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How to Talk to Kids About a Tragedy

scared child alone - talking to kids about tragedy
Laura Kuehn, LCSW
Written by Laura Kuehn, LCSW

When children are exposed to a tragedy, parents are often at a loss as to how to address it. How much do I share? How do I help them with their own feelings when I have so many of my own? Here are some tips about child development and how you can talk to your kids about a tragedy, whether it be personal, national or world-wide.

How experiences are stored

Our brains store our past experiences a bit like a filing cabinet. As we go through life and encounter all the ups and downs along the way, we create more and more file folders within that cabinet. They are referred to as schemas. Information about our experiences can be stored systematically or chaotically.

For example, childhood trauma can have lasting effects when the memories of those experiences get stored in a wrong folder or create a new folder of their own to which non-traumatic events are later added. We need to be careful at times of tragedy to regulate the quality and quantity of information that gets filed and consider if our children even have a place to put it. This is further complicated by innate personality and temperament of each unique child.

Watch your mood and your tone

If you have very young children, they may have no awareness of the tragedy that has come to your doorstep. You may have strong feelings of anger, grief, sadness, or fear but the place for expressing these emotions is with friends, family, pastors and counselors. Your kids depend on you to be their protector and comforter. You can say something like, “Mommy is feeling sad and mad right now, but I am not sad or mad with you.”

Regroup with God

Tragedies have a way of knocking us off our foundation of faith and trust. But don’t stay there. Spend some time with the Lord. He is still on His throne. He is still sovereign. He still sees and loves each one of us. You will not have a clear mind or heart to address this with your kids if your assurance of God’s faithfulness is in question. You don’t have to hide your faith struggles from you children, however. They need to see that your faith is real and authentic.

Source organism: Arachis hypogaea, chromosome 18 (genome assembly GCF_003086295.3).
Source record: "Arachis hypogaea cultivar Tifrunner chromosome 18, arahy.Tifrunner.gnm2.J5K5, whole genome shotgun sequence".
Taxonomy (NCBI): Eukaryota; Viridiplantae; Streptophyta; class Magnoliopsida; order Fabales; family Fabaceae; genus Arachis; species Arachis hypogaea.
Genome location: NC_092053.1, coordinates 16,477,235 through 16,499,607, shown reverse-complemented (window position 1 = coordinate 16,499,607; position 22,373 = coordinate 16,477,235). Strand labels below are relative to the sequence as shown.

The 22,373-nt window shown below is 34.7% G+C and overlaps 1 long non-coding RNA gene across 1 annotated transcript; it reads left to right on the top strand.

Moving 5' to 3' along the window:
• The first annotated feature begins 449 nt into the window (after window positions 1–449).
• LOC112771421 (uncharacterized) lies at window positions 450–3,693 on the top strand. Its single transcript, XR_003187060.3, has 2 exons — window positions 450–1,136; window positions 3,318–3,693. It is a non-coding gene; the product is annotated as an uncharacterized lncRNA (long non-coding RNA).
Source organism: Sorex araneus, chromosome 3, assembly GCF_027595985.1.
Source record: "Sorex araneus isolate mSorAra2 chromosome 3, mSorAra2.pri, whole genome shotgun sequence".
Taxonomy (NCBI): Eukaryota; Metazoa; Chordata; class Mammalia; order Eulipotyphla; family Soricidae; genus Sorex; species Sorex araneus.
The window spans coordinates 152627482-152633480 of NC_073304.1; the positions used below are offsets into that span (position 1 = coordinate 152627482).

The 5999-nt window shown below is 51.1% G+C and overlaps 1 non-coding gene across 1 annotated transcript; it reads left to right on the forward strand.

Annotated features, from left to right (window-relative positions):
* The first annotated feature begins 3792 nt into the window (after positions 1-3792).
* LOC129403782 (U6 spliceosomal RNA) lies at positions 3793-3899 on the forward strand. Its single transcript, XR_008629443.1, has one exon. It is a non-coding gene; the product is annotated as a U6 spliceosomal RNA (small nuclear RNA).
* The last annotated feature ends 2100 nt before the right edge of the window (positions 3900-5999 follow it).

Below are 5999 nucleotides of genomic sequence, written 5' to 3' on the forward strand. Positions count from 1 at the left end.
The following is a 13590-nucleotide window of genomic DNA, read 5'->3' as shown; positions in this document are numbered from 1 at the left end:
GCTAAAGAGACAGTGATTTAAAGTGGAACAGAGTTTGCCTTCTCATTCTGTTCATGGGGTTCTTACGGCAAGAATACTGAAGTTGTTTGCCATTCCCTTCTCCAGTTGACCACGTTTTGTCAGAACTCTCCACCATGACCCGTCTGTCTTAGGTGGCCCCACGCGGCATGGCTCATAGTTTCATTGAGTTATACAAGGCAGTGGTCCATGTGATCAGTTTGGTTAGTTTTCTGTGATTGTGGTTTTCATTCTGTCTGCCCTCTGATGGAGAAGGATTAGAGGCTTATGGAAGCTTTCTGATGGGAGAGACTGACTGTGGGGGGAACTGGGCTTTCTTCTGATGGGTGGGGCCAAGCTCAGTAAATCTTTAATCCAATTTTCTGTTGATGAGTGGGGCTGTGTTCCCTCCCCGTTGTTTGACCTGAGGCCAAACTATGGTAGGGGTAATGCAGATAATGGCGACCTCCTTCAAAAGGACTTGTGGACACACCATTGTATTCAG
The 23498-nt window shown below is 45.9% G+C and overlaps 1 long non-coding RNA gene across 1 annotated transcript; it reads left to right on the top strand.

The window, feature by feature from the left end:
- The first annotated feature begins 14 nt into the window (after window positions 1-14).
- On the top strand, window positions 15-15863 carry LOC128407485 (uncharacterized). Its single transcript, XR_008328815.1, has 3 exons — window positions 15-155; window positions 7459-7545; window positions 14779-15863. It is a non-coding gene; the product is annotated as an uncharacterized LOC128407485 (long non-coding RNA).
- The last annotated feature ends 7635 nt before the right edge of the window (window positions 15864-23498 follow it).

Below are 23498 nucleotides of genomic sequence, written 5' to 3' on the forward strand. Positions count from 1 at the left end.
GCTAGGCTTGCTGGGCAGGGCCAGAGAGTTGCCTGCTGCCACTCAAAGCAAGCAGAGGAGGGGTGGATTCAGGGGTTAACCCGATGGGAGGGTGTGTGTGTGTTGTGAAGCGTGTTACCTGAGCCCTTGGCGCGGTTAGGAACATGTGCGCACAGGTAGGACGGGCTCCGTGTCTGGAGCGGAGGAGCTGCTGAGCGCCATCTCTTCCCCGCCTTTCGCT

Assess your child

Is your child highly sensitive? Does he have a history of trauma? Does he struggle with fears and insecurities with regard to safety? Is he just too young? If you answered “yes” to any of these questions, limit their exposure to the tragedy you are facing. That includes protecting them from phone calls where they could be listening in or TV or news feeds. Keep any information that you do choose to share brief and accurate, but general.

Assure your child

If you have determined that your child can handle learning about what your family is going through, share, watch or read the news together. Keep your eye on their facial expressions and body language as you do. Fearful eyes, clenched teeth and fists will communicate the truth, even if they are saying, “I’m fine!” You can simply say, “This is hard to hear/watch, isn’t it? Bad things happen, but that does not mean that God is not in control. Let’s stop here and talk about it.”

Be open to their questions and pause before you reply. Check your heart: are you using the discussion to express your feelings or are you choosing to share to what is appropriate for your specific child? Be honest but mindful. Remember, your child does not have the same “file folders” as you. They need a place to put this information and it is your job to help them do that in a healthy way. You can say, “You might be feeling nervous about this and a little unsafe. But you are safe with me. I will always protect you.” Also keep in mind that your discussion of any distressing event can (and often should) be done in stages. Go slow with what you discuss and expose them to, monitoring their affect and body language.

Talk about God’s view of the situation

The Bible calls His followers to reflect His image by hating evil and loving what is good (Amos 5:15). When we see are faced with a personal tragedy, violence or violation, we need to name them for what they are and condemn them. You can share hope from John 16:33: “In this world you will have trouble. But take heart! I have overcome the world.” Yes there is tragedy and evil in this world, but in the end, God wins.

Now may the Lord of peace himself give you peace at all times and in every way. The Lord be with all of you.” 2 Thessalonians 3:16

If your child is struggling with anxiety and fear, check out this post for tips for Christian parents. For more do’s and dont’s on parenting through a tragedy, click here.

This article is for informational purposes only and is not intended as a substitute for treatment from a qualified mental health professional. Cornerstones for Parents is not liable for any advice, tips, techniques, and recommendations the reader chooses to implement.

About Laura

Laura Kuehn, LCSW

Laura Kuehn, LCSW

Laura is a licensed therapist who offers parent counseling services to families in Connecticut. She loves to equip and encourage parents of kids of all ages. CfP is the place she combines some of her favorite things: writing, parenting and God's word. She is happily married to a wonderfully supportive husband and is the mother of two delightfully inspiring teens.

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